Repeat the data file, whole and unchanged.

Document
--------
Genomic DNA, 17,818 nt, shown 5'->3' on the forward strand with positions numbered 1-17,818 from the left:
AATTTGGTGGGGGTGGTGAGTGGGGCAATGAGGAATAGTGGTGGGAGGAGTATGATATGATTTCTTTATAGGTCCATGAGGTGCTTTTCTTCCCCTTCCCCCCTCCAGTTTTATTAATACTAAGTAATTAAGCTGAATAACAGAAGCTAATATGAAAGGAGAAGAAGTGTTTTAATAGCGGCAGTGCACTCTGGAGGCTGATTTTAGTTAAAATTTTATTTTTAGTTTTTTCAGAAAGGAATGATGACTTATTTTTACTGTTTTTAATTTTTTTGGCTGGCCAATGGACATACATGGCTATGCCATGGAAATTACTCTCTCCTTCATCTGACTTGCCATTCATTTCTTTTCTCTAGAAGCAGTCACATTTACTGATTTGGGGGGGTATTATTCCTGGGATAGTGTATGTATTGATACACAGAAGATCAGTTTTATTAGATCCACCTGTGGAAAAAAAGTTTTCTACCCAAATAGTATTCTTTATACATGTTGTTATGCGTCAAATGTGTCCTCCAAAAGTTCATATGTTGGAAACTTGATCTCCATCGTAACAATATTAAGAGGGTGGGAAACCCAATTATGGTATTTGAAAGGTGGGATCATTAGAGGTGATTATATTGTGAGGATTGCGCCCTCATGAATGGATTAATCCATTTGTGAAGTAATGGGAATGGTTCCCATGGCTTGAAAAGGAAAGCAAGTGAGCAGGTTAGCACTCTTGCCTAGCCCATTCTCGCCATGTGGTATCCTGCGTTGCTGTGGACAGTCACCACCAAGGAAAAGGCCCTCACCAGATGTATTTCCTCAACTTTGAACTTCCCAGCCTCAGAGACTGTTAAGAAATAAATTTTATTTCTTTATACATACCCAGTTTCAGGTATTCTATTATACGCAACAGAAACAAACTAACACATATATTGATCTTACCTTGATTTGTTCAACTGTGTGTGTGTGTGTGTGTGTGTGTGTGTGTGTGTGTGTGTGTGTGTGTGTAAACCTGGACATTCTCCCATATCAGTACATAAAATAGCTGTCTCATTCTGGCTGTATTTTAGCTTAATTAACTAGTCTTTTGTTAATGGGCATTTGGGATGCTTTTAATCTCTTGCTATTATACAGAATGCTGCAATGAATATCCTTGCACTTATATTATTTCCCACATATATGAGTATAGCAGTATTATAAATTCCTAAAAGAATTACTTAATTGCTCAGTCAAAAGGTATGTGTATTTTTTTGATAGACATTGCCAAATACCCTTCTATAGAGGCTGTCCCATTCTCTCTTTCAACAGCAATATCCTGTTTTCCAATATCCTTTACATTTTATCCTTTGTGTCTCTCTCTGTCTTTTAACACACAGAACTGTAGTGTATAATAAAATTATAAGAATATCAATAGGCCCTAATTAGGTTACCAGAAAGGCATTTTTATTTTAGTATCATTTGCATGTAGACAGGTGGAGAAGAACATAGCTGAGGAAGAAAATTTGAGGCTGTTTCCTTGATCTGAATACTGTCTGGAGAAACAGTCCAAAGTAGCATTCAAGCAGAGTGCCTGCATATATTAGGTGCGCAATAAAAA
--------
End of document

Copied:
Genomic DNA, 17,818 nt, shown 5'->3' on the forward strand with positions numbered 1-17,818 from the left:
AATTTGGTGGGGGTGGTGAGTGGGGCAATGAGGAATAGTGGTGGGAGGAGTATGATATGATTTCTTTATAGGTCCATGAGGTGCTTTTCTTCCCCTTCCCCCCTCCAGTTTTATTAATACTAAGTAATTAAGCTGAATAACAGAAGCTAATATGAAAGGAGAAGAAGTGTTTTAATAGCGGCAGTGCACTCTGGAGGCTGATTTTAGTTAAAATTTTATTTTTAGTTTTTTCAGAAAGGAATGATGACTTATTTTTACTGTTTTTAATTTTTTTGGCTGGCCAATGGACATACATGGCTATGCCATGGAAATTACTCTCTCCTTCATCTGACTTGCCATTCATTTCTTTTCTCTAGAAGCAGTCACATTTACTGATTTGGGGGGGTATTATTCCTGGGATAGTGTATGTATTGATACACAGAAGATCAGTTTTATTAGATCCACCTGTGGAAAAAAAGTTTTCTACCCAAATAGTATTCTTTATACATGTTGTTATGCGTCAAATGTGTCCTCCAAAAGTTCATATGTTGGAAACTTGATCTCCATCGTAACAATATTAAGAGGGTGGGAAACCCAATTATGGTATTTGAAAGGTGGGATCATTAGAGGTGATTATATTGTGAGGATTGCGCCCTCATGAATGGATTAATCCATTTGTGAAGTAATGGGAATGGTTCCCATGGCTTGAAAAGGAAAGCAAGTGAGCAGGTTAGCACTCTTGCCTAGCCCATTCTCGCCATGTGGTATCCTGCGTTGCTGTGGACAGTCACCACCAAGGAAAAGGCCCTCACCAGATGTATTTCCTCAACTTTGAACTTCCCAGCCTCAGAGACTGTTAAGAAATAAATTTTATTTCTTTATACATACCCAGTTTCAGGTATTCTATTATACGCAACAGAAACAAACTAACACATATATTGATCTTACCTTGATTTGTTCAACTGTGTGTGTGTGTGTGTGTGTGTGTGTGTGTGTGTGTGTGTGTGTGTGTGTAAACCTGGACATTCTCCCATATCAGTACATAAAATAGCTGTCTCATTCTGGCTGTATTTTAGCTTAATTAACTAGTCTTTTGTTAATGGGCATTTGGGATGCTTTTAATCTCTTGCTATTATACAGAATGCTGCAATGAATATCCTTGCACTTATATTATTTCCCACATATATGAGTATAGCAGTATTATAAATTCCTAAAAGAATTACTTAATTGCTCAGTCAAAAGGTATGTGTATTTTTTTGATAGACATTGCCAAATACCCTTCTATAGAGGCTGTCCCATTCTCTCTTTCAACAGCAATATCCTGTTTTCCAATATCCTTTACATTTTATCCTTTGTGTCTCTCTCTGTCTTTTAACACACAGAACTGTAGTGTATAATAAAATTATAAGAATATCAATAGGCCCTAATTAGGTTACCAGAAAGGCATTTTTATTTTAGTATCATTTGCATGTAGACAGGTGGAGAAGAACATAGCTGAGGAAGAAAATTTGAGGCTGTTTCCTTGATCTGAATACTGTCTGGAGAAACAGTCCAAAGTAGCATTCAAGCAGAGTGCCTGCATATATTAGGTGCGCAATAAAAA